Objective: To identify both the procedural and anatomic factors which determine duration of fluoroscopy during elective endovascular aortic aneurysm repair (EVAR). Methods: We retrospectively analyzed our prospectively maintained EVAR database for the relationship between fluoroscopy time and both procedural (type of graft, configuration, number of components, surgeon) and anatomic factors reflective of aneurysm complexity (15 variables). Results: A total of 128 patients underwent elective EVAR with a mean fluoroscopy time of 5.7 ± 3.4 min. The type of grafts used consisted of 41 (32%) Zenith, 85 (66.4%) Endurant and 2 (1.6%) Anaconda, with 105 (82%) being bifurcated and 23 (18%) being aorto-uni-iliac (AUI) in configuration. Both the surgeon performing the procedure (p = 0.001) and graft configuration (bifurcated vs. AUI, p = 0.03) were found to be predictive of fluoroscopy time; while procedural and anatomic variables were not. Conclusions: The surgeon’s efficiency in the use of fluoroscopy during EVAR is the most important determinant of total fluoroscopy time. Anatomic complexity, make of device, and number of components inserted have minimal impact on duration of fluoroscopy. An endovascular surgeon’s ability to curtail fluoroscopy duration is the key component in minimizing radiation exposure to both the surgical team and the patient.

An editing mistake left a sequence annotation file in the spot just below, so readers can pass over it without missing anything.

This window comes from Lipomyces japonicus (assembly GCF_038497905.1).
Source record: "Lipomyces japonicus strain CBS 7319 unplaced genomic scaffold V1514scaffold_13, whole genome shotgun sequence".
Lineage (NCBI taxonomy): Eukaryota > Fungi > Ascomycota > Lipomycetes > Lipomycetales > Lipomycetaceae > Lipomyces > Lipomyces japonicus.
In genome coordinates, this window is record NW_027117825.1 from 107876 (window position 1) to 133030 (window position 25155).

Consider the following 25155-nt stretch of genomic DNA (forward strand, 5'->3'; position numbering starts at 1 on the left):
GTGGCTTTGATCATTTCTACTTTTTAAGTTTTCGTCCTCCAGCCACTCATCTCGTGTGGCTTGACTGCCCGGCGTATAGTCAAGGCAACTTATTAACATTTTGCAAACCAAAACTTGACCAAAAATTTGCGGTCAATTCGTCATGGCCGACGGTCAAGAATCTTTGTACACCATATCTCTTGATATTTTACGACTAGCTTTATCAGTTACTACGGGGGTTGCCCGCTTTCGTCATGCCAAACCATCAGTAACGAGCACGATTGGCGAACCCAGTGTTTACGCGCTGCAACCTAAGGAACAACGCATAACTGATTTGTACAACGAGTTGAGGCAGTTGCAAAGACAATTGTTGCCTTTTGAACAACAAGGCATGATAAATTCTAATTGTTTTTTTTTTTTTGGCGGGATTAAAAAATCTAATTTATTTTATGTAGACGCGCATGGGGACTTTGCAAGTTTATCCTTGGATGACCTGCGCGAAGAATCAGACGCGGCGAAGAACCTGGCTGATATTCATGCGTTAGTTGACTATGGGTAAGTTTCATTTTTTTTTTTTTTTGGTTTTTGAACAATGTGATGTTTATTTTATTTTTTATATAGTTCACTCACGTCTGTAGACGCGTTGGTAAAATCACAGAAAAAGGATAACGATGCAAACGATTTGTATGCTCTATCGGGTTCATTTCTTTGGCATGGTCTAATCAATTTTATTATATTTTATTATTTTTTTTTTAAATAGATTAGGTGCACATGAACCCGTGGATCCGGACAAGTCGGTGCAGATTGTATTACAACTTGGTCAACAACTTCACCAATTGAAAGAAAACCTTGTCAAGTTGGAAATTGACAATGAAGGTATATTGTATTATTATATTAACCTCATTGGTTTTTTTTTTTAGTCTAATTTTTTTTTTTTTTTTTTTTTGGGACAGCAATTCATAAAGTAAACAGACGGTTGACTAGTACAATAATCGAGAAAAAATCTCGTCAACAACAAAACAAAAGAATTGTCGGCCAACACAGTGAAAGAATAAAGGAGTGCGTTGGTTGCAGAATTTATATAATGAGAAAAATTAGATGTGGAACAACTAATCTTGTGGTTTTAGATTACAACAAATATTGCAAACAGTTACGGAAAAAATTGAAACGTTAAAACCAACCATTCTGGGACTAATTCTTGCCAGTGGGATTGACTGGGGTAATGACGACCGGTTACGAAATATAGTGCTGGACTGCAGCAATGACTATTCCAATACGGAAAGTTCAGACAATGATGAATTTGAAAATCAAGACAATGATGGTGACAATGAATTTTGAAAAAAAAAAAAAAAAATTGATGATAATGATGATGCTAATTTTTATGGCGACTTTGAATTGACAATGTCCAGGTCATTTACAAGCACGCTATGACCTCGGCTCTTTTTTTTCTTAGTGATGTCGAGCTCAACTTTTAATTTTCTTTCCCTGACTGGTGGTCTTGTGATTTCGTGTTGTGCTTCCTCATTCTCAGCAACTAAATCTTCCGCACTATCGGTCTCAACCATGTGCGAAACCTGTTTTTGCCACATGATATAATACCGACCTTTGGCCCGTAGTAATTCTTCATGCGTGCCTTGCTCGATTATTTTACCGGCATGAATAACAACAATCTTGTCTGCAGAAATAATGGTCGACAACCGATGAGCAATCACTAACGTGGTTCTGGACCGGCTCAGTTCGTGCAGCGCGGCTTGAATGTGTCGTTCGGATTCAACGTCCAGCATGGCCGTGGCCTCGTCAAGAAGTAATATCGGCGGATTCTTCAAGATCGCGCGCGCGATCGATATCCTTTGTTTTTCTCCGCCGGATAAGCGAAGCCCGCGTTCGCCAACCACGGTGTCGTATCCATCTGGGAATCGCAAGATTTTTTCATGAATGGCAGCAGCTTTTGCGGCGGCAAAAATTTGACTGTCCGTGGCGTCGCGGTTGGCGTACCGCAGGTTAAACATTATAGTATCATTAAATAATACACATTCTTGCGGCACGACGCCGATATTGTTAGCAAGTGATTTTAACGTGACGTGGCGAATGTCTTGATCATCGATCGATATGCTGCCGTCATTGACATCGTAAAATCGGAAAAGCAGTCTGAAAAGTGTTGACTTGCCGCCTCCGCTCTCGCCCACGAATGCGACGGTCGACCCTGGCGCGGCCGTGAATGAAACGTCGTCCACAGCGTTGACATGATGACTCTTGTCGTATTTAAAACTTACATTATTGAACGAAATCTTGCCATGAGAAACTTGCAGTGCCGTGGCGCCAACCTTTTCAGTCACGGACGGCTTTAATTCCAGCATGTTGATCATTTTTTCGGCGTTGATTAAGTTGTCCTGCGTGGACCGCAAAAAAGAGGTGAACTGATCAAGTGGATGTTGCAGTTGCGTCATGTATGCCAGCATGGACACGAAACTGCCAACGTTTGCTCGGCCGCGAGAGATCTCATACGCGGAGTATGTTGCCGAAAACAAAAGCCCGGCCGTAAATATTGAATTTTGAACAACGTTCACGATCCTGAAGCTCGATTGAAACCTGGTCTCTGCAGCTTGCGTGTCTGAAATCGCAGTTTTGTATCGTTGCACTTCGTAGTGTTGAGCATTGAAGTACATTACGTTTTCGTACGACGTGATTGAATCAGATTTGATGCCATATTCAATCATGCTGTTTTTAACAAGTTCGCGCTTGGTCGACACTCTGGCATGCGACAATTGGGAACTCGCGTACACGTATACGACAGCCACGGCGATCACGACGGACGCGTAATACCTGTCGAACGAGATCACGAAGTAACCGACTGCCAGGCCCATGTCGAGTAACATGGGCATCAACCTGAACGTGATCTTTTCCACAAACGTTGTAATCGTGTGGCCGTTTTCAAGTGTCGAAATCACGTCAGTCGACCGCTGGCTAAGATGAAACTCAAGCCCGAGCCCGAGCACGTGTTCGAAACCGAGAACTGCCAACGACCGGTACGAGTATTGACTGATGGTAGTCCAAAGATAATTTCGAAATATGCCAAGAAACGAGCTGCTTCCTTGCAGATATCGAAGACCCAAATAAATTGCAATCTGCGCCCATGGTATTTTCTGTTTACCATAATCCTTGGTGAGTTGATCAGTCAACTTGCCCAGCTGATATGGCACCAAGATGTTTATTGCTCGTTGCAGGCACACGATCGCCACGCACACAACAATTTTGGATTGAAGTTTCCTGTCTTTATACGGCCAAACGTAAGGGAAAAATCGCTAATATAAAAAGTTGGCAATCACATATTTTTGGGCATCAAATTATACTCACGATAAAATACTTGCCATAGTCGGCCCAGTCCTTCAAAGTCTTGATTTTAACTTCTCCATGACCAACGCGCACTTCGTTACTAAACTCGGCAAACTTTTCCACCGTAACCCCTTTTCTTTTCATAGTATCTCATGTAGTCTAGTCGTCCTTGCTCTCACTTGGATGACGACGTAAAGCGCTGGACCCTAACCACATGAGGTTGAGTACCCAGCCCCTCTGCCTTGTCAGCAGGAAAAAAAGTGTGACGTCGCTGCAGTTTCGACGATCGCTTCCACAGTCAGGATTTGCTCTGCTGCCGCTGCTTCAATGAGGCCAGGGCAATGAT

|Number of pages||6|
|State||Published - Feb 1 2016|